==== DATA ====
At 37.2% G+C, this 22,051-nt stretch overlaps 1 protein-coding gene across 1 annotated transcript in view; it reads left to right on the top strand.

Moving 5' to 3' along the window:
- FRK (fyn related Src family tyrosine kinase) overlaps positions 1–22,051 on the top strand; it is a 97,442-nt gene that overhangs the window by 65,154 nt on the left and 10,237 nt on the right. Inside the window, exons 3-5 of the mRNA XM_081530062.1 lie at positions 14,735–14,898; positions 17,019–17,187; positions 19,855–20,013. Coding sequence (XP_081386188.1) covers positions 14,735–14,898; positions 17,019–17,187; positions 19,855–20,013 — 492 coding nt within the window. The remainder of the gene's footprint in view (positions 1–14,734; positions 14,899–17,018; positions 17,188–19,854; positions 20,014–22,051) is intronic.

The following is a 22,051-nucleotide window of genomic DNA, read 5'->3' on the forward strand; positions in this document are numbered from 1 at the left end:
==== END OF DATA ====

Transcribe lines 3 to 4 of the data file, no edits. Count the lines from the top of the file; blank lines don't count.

- FRK (fyn related Src family tyrosine kinase) overlaps positions 1–22,051 on the top strand; it is a 97,442-nt gene that overhangs the window by 65,154 nt on the left and 10,237 nt on the right. Inside the window, exons 3-5 of the mRNA XM_081530062.1 lie at positions 14,735–14,898; positions 17,019–17,187; positions 19,855–20,013. Coding sequence (XP_081386188.1) covers positions 14,735–14,898; positions 17,019–17,187; positions 19,855–20,013 — 492 coding nt within the window. The remainder of the gene's footprint in view (positions 1–14,734; positions 14,899–17,018; positions 17,188–19,854; positions 20,014–22,051) is intronic.

The following is a 22,051-nucleotide window of genomic DNA, read 5'->3' on the forward strand; positions in this document are numbered from 1 at the left end: